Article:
Before my nephew was born, in January, I knew I wanted to make him a special gift. I decided on a small quilt -- the kind you can throw on the floor for them to play on during their first year, and then use as a crib blanket when they are old enough to have one.
I was reading The Purl Bee and was inspired by the play of triangles in these coasters. After reading the how to I decided to go ahead and use some triangle motifs in a palette of blues and browns. Once my squares were made I had a lot of fun rearranging them into as many patterns as I could come up with. In the end I decided to go with this:
The next step was to sew all the squares together. I decided that since some of my larger squares were a pinwheel design that my best bet was to sew the 9 larger squares next. This way I would be sure that the points in the center would all line up.
Once these squares were sewn I rearranged them a couple more times to be sure that I had the best arrangement. Once I was sure I went ahead and sewed them together - first making 3 columns, and then sewing the columns together to make the large square.
Next I cut long strips of the solid blue fabric to make the border. Once the top is completed it is time to layer the it with a layer of batting and a square of fabric for the back. This is always my least favorite part of making a quilt since getting all the layers smooth before you pin them together is really crucial.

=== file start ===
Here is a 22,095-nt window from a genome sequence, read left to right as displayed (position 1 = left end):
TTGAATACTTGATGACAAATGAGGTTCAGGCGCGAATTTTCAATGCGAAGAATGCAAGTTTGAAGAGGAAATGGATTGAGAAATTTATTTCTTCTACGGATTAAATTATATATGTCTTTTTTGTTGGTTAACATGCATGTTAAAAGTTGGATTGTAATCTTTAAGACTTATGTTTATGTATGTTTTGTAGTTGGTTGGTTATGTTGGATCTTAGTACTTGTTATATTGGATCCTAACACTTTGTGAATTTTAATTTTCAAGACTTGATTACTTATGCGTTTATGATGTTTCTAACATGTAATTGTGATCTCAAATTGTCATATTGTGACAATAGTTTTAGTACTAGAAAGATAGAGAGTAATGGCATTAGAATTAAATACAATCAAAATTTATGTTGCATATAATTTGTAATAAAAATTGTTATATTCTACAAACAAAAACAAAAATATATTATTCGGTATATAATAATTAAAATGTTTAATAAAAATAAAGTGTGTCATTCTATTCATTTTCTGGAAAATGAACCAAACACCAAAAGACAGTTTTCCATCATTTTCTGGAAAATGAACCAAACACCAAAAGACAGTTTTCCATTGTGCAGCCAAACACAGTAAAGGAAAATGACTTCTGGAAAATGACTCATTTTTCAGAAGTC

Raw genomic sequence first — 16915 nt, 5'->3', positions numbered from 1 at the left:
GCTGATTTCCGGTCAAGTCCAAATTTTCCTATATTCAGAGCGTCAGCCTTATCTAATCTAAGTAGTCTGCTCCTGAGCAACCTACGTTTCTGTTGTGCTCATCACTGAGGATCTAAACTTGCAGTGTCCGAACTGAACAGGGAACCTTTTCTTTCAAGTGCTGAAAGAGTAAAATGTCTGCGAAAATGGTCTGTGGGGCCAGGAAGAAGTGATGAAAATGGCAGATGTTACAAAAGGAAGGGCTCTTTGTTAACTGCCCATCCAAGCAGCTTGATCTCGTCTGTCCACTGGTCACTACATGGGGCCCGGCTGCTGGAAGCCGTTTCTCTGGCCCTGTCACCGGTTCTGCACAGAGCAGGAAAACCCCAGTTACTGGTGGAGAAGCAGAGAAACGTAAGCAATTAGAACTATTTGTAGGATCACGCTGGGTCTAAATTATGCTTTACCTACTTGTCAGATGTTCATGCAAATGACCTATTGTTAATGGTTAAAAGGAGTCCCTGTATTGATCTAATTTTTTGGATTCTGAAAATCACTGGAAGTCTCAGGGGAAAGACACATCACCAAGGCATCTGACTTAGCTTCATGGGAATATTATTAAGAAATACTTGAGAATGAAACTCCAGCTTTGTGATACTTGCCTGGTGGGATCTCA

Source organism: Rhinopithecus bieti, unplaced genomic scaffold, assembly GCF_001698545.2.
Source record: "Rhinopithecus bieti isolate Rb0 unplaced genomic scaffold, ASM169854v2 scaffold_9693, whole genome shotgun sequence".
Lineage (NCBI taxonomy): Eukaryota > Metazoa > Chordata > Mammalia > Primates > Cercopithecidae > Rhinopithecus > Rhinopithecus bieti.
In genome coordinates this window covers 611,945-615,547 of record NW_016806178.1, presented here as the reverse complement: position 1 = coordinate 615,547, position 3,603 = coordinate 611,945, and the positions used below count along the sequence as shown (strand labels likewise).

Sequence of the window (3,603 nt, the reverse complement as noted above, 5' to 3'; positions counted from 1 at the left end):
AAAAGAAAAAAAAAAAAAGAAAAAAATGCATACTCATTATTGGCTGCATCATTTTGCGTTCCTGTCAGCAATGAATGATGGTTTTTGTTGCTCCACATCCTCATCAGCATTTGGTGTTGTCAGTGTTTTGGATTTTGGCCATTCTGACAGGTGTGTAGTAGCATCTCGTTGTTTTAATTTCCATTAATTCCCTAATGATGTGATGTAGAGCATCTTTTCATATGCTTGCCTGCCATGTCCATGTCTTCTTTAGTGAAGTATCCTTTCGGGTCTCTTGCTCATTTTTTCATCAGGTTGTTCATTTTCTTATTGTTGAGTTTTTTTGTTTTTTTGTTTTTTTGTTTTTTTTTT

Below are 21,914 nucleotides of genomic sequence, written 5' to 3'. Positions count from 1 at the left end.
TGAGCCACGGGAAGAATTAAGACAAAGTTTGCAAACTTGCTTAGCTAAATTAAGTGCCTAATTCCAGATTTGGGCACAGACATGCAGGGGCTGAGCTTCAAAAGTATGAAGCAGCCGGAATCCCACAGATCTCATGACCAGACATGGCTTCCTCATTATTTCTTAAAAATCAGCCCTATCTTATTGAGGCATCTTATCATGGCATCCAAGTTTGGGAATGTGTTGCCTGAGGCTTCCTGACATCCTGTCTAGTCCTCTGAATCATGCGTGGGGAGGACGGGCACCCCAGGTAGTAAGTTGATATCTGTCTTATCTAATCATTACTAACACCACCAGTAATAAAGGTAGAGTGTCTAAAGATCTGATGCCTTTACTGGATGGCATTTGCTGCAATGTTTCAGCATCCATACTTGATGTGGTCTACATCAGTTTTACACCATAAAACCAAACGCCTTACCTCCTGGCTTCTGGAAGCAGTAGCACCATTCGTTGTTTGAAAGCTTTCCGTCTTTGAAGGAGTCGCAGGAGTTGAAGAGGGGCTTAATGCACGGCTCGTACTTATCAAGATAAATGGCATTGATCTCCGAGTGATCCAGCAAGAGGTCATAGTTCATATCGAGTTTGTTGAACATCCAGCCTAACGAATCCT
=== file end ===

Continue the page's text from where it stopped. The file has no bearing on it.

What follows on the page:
Once the layers are pinned together thoroughly you sew them together -- I started by sewing from the center out towards the edges, working in all directions. This helps to prevent the layers from shifting which can result in unatractive puckering along the seams. After the layers are sewn together you need to trim the entire thing to be square (or square the sides even if the quilt is a rectangle). After trimming the edges I went back in to each square and sewed along all the seams...this is called the "stitch in the ditch" method.
The last step is to make a binding for the quilt. My friend Joelle's book, Last-Minute Patchwork + Quilted Gifts, has a tutorial for how to make the binding that I refer to everytime I make a quilt. Many people dread this part of quilt making but I love it -- it transforms the sometimes still slightly messy looking project into a very finished peice. And there is something about that little bit of hand sewing that I really love.